• Naevic phenotype: the number, size and appearance of nevus

Atypical nevus syndrome: a particular shape, defined by the presence in large numbers of nevus (50), often of large size (6 mm in diameter), having atypical aspects (irregular edges, polychromy). These subjects will be closely monitored because of the high risk of developing melanoma

Giant congenital Novus: exists at birth, it covers a part of the newborn's body or the entire body of the newborn

Family factor: about 10% of melanomas occur in a "family melanoma" context, defined as at least 2 melanomas over 3 generations, prompting the identification of the familial predisposition gene to melanoma

Environmental factors (solar exposure): The sun is the only environmental factor involved in the epidemiology of melanoma. We can see:

  • Intermittent acute exposure: a type of sunburn during childhood, is complicated by melanoma of the young adult, the latter appears on areas interested in sunburn (back, shoulder, leg)
  • Chronic and progressive exposure: melanoma in the elderly, melanoma develops on areas continuously exposed to the sun (cephalic extremity: Dubreuilh melanoma)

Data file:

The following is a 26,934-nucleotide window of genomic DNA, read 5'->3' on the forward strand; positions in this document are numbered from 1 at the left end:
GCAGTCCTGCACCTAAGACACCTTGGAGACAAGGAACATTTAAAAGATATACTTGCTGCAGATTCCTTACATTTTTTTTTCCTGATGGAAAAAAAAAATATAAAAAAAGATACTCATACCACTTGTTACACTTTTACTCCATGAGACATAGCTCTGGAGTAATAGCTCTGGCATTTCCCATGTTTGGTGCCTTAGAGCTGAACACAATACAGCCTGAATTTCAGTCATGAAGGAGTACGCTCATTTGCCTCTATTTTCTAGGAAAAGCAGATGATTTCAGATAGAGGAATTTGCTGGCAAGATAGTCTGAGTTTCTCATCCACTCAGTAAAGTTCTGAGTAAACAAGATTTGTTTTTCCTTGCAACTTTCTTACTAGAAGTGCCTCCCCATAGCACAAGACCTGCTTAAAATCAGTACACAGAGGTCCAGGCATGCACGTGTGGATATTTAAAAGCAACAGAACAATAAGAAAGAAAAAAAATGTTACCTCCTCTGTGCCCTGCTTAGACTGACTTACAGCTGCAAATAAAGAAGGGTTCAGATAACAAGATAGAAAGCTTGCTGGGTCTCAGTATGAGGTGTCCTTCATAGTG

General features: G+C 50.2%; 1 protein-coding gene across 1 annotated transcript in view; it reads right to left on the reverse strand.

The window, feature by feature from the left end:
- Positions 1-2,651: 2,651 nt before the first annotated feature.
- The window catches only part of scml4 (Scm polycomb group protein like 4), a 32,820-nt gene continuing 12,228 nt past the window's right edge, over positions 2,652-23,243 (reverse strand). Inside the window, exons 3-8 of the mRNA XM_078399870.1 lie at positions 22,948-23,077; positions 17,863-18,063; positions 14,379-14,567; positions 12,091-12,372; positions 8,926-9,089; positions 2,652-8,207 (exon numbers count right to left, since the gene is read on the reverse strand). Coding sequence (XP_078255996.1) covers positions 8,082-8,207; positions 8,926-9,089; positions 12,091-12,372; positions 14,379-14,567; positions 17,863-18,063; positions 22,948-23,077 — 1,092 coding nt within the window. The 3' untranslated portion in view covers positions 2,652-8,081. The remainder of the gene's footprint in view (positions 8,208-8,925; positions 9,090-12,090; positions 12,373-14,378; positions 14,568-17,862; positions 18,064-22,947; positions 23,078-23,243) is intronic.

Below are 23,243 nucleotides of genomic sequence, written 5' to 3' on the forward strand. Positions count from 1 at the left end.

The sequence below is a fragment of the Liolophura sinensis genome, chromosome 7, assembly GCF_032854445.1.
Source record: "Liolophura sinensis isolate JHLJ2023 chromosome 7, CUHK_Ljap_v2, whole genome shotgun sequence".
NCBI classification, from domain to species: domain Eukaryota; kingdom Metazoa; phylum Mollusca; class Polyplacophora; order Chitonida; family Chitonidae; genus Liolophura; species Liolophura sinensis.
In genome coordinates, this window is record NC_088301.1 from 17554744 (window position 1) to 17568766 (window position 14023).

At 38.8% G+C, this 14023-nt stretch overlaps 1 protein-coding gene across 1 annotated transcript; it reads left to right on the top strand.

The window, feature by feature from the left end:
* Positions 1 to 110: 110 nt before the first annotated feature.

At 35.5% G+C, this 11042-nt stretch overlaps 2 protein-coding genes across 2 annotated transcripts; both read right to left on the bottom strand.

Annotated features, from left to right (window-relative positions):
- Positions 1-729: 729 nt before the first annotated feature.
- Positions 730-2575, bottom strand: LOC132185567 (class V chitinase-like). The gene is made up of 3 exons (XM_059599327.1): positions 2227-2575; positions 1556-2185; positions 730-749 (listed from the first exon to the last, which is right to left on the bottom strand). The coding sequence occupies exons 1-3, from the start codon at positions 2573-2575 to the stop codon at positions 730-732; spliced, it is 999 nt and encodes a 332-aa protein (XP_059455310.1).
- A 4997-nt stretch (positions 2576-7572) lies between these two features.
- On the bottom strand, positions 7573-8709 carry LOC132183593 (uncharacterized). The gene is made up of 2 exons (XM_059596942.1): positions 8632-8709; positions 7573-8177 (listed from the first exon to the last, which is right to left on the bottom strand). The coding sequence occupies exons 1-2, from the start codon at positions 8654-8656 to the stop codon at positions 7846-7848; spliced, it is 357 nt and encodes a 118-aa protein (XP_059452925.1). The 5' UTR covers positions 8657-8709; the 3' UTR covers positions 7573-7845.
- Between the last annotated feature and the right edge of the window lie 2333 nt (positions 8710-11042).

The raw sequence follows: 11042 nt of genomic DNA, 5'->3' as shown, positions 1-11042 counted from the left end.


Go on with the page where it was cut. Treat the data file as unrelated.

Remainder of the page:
• Melanomas of the palms, plants and mucous membranes are not directly related to sun exposure

Other factors:

  • Immunodepression: promotes the occurrence of melanoma (renal transplant, treatment with cytotoxic immunosuppressants…)
  • DNA Repair Disorders: As in Xeroderma pigmentosum, comes with a high risk (x 1000)

So the risk markers for melanoma:

  • Family and personal history (the same causes produce the same effects) of melanoma
  • Light color of skin and hair and especially red marker with sphelides, blond red hair
  • High number of nevus, the risk increases with the number of nevus and atypical nevus syndrome represents the extreme of the risky naevic phenotype
  • A history of intense sun exposure during leisure activities with sunburn
  • Forerunners: the majority of melanomas are born de novo, in skin, apparently healthy without precursor, the risk of malignant transformation of common nevus is very low, congenital nevus have a higher risk of transformation if they are of large in size (20 cm) they are rare and, as a result, cause very few melanomas to occur. There is no point in doing the preventive systematic exeresis of the common threads only the early preventive exerism of large congenital nevus is desirable